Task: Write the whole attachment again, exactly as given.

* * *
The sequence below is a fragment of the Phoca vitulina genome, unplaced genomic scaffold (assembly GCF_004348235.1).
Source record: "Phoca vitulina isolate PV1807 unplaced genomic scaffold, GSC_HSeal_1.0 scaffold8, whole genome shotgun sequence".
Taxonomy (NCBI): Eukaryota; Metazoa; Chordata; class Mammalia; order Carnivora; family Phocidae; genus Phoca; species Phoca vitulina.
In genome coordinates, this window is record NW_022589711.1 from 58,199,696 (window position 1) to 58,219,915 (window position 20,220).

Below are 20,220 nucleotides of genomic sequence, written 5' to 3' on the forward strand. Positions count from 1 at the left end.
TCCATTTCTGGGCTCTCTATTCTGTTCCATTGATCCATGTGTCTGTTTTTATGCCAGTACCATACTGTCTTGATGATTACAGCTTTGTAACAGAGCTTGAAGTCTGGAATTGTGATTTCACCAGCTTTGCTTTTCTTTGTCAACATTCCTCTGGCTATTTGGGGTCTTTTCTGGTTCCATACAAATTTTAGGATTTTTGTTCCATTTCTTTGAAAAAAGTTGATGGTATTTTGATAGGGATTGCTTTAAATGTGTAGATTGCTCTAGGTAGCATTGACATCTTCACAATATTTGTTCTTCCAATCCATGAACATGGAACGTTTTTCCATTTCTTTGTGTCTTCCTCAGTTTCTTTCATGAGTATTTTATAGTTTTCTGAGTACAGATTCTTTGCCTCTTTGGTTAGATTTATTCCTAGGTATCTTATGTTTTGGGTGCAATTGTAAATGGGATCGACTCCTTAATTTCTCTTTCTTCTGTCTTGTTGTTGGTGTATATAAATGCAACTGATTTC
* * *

The sequence below is a fragment of the Phoca vitulina genome, unplaced genomic scaffold (assembly GCF_004348235.1).
Source record: "Phoca vitulina isolate PV1807 unplaced genomic scaffold, GSC_HSeal_1.0 scaffold8, whole genome shotgun sequence".
Taxonomy (NCBI): Eukaryota; Metazoa; Chordata; class Mammalia; order Carnivora; family Phocidae; genus Phoca; species Phoca vitulina.
In genome coordinates, this window is record NW_022589711.1 from 58,199,696 (window position 1) to 58,219,915 (window position 20,220).

Below are 20,220 nucleotides of genomic sequence, written 5' to 3' on the forward strand. Positions count from 1 at the left end.
TCCATTTCTGGGCTCTCTATTCTGTTCCATTGATCCATGTGTCTGTTTTTATGCCAGTACCATACTGTCTTGATGATTACAGCTTTGTAACAGAGCTTGAAGTCTGGAATTGTGATTTCACCAGCTTTGCTTTTCTTTGTCAACATTCCTCTGGCTATTTGGGGTCTTTTCTGGTTCCATACAAATTTTAGGATTTTTGTTCCATTTCTTTGAAAAAAGTTGATGGTATTTTGATAGGGATTGCTTTAAATGTGTAGATTGCTCTAGGTAGCATTGACATCTTCACAATATTTGTTCTTCCAATCCATGAACATGGAACGTTTTTCCATTTCTTTGTGTCTTCCTCAGTTTCTTTCATGAGTATTTTATAGTTTTCTGAGTACAGATTCTTTGCCTCTTTGGTTAGATTTATTCCTAGGTATCTTATGTTTTGGGTGCAATTGTAAATGGGATCGACTCCTTAATTTCTCTTTCTTCTGTCTTGTTGTTGGTGTATATAAATGCAACTGATTTC